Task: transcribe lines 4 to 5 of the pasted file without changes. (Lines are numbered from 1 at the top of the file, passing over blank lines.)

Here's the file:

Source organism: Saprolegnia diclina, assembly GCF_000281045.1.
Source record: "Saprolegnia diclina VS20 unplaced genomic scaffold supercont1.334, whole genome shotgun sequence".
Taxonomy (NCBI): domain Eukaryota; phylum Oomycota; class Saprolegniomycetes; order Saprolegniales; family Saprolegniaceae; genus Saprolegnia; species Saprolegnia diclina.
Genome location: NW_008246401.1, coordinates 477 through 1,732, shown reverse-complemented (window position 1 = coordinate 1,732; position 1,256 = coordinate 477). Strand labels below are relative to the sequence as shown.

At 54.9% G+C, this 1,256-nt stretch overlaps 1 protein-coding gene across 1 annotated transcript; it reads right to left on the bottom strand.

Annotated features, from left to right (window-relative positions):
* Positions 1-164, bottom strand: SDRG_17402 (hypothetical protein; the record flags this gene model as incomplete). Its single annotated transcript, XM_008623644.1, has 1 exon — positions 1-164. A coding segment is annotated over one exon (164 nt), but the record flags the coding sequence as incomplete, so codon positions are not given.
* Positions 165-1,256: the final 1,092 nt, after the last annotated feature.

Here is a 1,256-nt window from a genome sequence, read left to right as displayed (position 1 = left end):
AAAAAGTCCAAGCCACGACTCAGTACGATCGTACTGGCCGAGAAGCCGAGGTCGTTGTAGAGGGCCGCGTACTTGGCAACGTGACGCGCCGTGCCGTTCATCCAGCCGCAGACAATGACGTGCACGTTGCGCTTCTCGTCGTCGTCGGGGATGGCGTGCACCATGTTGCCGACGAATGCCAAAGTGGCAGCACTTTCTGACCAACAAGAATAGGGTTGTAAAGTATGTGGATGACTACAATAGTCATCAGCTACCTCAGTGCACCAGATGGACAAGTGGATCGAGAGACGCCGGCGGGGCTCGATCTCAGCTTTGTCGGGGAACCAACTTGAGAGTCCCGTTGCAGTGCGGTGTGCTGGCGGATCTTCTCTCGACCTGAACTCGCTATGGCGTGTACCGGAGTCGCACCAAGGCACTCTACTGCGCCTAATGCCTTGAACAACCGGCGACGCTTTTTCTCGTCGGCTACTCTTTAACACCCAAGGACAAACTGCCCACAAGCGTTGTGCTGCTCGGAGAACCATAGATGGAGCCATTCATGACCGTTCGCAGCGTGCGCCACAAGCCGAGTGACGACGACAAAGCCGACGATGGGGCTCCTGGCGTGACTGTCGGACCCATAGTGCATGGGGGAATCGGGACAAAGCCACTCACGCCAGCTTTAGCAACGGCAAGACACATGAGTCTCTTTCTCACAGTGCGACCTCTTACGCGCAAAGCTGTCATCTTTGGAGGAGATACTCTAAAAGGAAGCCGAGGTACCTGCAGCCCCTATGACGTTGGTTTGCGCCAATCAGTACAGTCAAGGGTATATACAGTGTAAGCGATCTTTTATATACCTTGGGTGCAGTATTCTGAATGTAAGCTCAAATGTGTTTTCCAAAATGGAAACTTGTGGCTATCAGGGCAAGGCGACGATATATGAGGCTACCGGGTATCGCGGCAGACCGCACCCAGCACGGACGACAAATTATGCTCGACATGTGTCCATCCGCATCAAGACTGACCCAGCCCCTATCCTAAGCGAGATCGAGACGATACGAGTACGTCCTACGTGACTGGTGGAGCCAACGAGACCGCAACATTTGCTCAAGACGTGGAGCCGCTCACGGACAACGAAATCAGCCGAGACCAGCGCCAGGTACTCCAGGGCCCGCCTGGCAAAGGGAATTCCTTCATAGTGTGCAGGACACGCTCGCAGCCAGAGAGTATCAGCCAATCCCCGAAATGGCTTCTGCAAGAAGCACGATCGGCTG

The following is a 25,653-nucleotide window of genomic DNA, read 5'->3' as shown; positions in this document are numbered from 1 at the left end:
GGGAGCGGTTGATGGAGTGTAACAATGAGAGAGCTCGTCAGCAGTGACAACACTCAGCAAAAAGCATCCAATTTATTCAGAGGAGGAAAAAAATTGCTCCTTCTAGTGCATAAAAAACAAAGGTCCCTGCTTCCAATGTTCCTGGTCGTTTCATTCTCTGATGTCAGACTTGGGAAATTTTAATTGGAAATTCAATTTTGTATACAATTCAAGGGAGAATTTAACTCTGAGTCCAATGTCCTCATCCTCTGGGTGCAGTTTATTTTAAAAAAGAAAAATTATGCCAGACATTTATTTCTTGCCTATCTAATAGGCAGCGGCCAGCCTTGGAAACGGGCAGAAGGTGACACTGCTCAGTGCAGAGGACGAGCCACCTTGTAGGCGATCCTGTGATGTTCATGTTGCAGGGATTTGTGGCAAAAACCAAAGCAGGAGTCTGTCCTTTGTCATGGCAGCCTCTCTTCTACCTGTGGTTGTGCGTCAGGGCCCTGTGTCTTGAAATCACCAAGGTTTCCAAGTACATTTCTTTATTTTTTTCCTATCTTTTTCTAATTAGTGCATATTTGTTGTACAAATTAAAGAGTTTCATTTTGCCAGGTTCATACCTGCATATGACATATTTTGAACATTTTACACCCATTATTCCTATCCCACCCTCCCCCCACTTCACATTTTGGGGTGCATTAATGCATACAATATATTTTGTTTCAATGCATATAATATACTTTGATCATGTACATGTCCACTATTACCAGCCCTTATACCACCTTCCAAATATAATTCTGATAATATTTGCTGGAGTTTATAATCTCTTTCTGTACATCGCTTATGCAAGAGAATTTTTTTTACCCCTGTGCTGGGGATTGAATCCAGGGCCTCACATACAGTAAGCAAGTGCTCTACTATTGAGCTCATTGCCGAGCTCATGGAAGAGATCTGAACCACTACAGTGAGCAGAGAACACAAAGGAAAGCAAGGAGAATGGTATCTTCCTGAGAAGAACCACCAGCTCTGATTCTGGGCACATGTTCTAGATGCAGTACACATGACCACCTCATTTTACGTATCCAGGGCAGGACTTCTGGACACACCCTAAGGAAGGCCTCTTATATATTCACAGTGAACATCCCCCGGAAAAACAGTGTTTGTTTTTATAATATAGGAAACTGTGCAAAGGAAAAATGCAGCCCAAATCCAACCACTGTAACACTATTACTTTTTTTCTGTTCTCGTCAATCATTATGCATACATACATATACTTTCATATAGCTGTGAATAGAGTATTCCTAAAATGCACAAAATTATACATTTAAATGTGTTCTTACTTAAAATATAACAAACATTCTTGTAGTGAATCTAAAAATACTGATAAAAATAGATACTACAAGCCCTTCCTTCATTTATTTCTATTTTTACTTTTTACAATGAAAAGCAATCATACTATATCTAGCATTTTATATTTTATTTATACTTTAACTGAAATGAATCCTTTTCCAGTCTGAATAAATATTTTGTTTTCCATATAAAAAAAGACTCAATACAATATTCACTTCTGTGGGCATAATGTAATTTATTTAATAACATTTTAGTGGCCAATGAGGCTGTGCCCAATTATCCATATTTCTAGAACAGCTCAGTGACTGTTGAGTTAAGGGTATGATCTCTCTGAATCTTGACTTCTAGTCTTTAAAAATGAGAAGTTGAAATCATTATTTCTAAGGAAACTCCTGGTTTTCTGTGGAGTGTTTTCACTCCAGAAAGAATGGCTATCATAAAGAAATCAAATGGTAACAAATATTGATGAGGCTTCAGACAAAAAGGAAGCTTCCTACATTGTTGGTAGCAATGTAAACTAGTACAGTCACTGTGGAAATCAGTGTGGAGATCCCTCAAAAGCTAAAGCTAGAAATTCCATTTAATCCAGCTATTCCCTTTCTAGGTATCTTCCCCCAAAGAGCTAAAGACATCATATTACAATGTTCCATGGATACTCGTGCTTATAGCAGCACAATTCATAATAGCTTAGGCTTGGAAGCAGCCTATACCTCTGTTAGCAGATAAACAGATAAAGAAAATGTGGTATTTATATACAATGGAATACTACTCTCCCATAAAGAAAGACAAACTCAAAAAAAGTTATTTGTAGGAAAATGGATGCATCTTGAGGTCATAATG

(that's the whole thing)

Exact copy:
Genome location: NW_008246401.1, coordinates 477 through 1,732, shown reverse-complemented (window position 1 = coordinate 1,732; position 1,256 = coordinate 477). Strand labels below are relative to the sequence as shown.

At 54.9% G+C, this 1,256-nt stretch overlaps 1 protein-coding gene across 1 annotated transcript; it reads right to left on the bottom strand.